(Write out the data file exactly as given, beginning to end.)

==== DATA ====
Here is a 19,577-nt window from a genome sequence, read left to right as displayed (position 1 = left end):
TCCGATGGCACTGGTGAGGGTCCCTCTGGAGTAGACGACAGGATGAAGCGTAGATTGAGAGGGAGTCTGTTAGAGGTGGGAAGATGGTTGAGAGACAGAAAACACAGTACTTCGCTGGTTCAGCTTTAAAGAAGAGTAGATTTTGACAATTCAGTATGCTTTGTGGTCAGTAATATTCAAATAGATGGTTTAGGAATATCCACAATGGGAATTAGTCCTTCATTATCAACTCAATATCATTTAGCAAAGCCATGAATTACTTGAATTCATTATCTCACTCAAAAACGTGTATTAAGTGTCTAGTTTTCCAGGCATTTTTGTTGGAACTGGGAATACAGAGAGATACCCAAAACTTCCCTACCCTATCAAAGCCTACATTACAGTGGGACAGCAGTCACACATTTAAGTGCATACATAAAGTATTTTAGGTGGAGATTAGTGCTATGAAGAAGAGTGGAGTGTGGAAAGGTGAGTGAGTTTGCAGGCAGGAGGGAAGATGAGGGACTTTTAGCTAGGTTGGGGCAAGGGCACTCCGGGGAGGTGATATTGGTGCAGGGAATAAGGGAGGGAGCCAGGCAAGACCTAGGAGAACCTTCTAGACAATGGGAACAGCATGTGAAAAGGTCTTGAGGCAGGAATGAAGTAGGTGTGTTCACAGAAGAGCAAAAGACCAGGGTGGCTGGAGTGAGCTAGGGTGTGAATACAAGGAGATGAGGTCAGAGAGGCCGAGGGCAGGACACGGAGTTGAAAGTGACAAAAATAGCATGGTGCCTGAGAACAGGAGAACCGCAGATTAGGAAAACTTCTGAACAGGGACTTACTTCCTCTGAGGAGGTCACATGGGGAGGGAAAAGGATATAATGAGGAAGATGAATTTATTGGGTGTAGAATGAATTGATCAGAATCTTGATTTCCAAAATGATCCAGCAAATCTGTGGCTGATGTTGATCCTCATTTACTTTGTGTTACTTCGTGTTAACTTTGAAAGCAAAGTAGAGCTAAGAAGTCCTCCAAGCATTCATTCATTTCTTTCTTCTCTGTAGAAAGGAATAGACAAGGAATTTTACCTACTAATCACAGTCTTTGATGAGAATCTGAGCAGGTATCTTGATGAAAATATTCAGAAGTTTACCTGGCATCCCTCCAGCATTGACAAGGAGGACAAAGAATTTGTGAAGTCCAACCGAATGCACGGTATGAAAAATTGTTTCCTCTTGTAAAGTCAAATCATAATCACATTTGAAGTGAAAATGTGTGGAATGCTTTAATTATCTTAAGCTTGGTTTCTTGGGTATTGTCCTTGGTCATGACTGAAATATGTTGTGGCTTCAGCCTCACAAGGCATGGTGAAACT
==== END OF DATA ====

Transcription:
Here is a 19,577-nt window from a genome sequence, read left to right as displayed (position 1 = left end):
TCCGATGGCACTGGTGAGGGTCCCTCTGGAGTAGACGACAGGATGAAGCGTAGATTGAGAGGGAGTCTGTTAGAGGTGGGAAGATGGTTGAGAGACAGAAAACACAGTACTTCGCTGGTTCAGCTTTAAAGAAGAGTAGATTTTGACAATTCAGTATGCTTTGTGGTCAGTAATATTCAAATAGATGGTTTAGGAATATCCACAATGGGAATTAGTCCTTCATTATCAACTCAATATCATTTAGCAAAGCCATGAATTACTTGAATTCATTATCTCACTCAAAAACGTGTATTAAGTGTCTAGTTTTCCAGGCATTTTTGTTGGAACTGGGAATACAGAGAGATACCCAAAACTTCCCTACCCTATCAAAGCCTACATTACAGTGGGACAGCAGTCACACATTTAAGTGCATACATAAAGTATTTTAGGTGGAGATTAGTGCTATGAAGAAGAGTGGAGTGTGGAAAGGTGAGTGAGTTTGCAGGCAGGAGGGAAGATGAGGGACTTTTAGCTAGGTTGGGGCAAGGGCACTCCGGGGAGGTGATATTGGTGCAGGGAATAAGGGAGGGAGCCAGGCAAGACCTAGGAGAACCTTCTAGACAATGGGAACAGCATGTGAAAAGGTCTTGAGGCAGGAATGAAGTAGGTGTGTTCACAGAAGAGCAAAAGACCAGGGTGGCTGGAGTGAGCTAGGGTGTGAATACAAGGAGATGAGGTCAGAGAGGCCGAGGGCAGGACACGGAGTTGAAAGTGACAAAAATAGCATGGTGCCTGAGAACAGGAGAACCGCAGATTAGGAAAACTTCTGAACAGGGACTTACTTCCTCTGAGGAGGTCACATGGGGAGGGAAAAGGATATAATGAGGAAGATGAATTTATTGGGTGTAGAATGAATTGATCAGAATCTTGATTTCCAAAATGATCCAGCAAATCTGTGGCTGATGTTGATCCTCATTTACTTTGTGTTACTTCGTGTTAACTTTGAAAGCAAAGTAGAGCTAAGAAGTCCTCCAAGCATTCATTCATTTCTTTCTTCTCTGTAGAAAGGAATAGACAAGGAATTTTACCTACTAATCACAGTCTTTGATGAGAATCTGAGCAGGTATCTTGATGAAAATATTCAGAAGTTTACCTGGCATCCCTCCAGCATTGACAAGGAGGACAAAGAATTTGTGAAGTCCAACCGAATGCACGGTATGAAAAATTGTTTCCTCTTGTAAAGTCAAATCATAATCACATTTGAAGTGAAAATGTGTGGAATGCTTTAATTATCTTAAGCTTGGTTTCTTGGGTATTGTCCTTGGTCATGACTGAAATATGTTGTGGCTTCAGCCTCACAAGGCATGGTGAAACT